Curriculum Guide · Courses
Professor Charles Abernathy
J.D. Course 062 | 3 credit hours
This course studies the statutory, common law, and constitutional issues that arise in federal civil rights litigation. The course is organized around the basic statutes that authorize civil rights claims. Part I covers traditional constitutional litigation in federal courts under 42 U.S.C. § 1983, focusing on the distinctive features of such litigation and the unusually broad sources of law that govern these cases. Some attention is also given to suits under 42 U.S.C. § 1981-82, which primarily authorize claims against private persons for racial discrimination. Part II covers the modern civil right statutes (primarily from the 1960's-1990's) and the basic analytical structures that these modern statutes add to basic constitutional analysis. Principal attention is given to Title VI of the Civil Rights Act of 1964 and Title IX of the Higher Education Amendments (race and sex discrimination by federal grantees in a broad range of activities, including education), Title VII of the 1964 Act (race, sex, and other discrimination in employment), and the Rehabilitation Act of 1973 and the Americans with Disabilities Act (discrimination against and affirmative accommodation for disabled persons). From time to time some attention may be given to the Voting Rights Act. The student will notice recurring themes of federal-state comity; judicial control over private, state, or federal actors; and sources of Congressional power to enact civil rights legislation that goes beyond minimal Constitution-based guarantees.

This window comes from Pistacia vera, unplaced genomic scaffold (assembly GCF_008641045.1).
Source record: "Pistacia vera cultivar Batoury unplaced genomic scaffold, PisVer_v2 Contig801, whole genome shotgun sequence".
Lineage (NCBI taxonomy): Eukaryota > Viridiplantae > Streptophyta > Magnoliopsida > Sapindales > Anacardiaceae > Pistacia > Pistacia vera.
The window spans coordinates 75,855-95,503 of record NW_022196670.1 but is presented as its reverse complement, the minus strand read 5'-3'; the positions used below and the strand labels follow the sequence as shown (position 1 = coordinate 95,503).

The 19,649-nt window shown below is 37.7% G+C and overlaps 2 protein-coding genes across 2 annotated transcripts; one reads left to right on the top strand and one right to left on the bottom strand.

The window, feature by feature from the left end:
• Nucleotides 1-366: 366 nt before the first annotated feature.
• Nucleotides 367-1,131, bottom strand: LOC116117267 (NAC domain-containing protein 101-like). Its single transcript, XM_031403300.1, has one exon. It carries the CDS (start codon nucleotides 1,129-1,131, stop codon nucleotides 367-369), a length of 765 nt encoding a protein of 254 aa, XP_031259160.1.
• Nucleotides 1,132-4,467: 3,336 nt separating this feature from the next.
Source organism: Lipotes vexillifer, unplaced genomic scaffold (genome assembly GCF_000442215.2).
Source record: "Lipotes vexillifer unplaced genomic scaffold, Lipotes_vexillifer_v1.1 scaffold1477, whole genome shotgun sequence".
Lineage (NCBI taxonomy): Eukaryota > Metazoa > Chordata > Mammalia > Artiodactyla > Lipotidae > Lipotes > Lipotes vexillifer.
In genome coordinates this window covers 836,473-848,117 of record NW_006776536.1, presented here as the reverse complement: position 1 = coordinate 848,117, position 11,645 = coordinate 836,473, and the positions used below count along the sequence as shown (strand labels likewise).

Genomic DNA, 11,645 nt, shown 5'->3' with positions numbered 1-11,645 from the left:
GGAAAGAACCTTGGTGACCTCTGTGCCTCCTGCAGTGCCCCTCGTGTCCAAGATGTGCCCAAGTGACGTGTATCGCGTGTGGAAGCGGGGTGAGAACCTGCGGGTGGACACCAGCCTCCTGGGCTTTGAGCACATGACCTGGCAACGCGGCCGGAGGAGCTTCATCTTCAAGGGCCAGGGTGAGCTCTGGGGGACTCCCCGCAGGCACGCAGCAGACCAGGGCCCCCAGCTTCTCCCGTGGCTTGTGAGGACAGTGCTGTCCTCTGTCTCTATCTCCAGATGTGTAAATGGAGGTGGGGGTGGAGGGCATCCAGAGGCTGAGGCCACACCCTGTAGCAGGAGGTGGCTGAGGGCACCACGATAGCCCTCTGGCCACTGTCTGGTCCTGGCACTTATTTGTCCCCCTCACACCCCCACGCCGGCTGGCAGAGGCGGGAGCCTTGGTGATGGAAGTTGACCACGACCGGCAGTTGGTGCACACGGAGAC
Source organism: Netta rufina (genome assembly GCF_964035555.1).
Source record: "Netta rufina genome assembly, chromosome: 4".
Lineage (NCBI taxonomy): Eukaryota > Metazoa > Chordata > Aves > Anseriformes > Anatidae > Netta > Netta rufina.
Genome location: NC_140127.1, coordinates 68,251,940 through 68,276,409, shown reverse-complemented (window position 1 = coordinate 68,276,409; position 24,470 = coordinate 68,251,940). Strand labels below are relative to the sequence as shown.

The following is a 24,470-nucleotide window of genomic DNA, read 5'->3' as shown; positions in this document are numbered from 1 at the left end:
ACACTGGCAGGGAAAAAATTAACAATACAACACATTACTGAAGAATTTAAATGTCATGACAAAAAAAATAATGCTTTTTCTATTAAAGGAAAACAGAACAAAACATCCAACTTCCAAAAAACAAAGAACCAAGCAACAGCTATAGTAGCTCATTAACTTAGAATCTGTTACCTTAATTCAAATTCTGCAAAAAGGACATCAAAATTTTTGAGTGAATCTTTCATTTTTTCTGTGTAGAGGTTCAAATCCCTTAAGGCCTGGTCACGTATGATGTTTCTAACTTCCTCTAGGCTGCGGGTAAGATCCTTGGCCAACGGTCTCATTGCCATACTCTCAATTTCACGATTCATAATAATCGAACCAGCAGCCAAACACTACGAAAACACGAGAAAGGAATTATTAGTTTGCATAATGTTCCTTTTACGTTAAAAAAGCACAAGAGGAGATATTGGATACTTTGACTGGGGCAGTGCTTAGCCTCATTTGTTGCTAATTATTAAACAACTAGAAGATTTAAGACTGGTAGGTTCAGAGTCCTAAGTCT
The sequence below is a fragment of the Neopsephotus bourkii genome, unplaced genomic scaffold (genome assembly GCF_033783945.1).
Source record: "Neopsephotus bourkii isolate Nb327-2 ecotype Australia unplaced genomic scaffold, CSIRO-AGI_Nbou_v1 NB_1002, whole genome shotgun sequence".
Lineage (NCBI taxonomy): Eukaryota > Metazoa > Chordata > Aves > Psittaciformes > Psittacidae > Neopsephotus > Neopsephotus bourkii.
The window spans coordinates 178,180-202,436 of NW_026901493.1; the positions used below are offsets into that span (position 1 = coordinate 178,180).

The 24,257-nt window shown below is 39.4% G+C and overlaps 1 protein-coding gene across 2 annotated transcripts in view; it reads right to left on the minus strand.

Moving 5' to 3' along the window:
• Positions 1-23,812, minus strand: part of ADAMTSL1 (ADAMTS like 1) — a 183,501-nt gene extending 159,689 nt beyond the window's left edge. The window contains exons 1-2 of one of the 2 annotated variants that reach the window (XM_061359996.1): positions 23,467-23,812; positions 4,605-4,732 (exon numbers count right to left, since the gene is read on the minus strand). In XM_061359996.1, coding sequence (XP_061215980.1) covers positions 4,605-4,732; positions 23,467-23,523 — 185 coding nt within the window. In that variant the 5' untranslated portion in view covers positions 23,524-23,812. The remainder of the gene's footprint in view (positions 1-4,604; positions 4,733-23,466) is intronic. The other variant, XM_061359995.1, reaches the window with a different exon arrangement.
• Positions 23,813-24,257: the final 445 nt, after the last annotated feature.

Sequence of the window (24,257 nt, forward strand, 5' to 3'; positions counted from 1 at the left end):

Prerequisite: Prior or concurrent enrollment in Constitutional Law II: Individual Rights and Liberties. This prerequisite can be waived by the professor for students who have taken the substantial equivalent or show they have other preparation.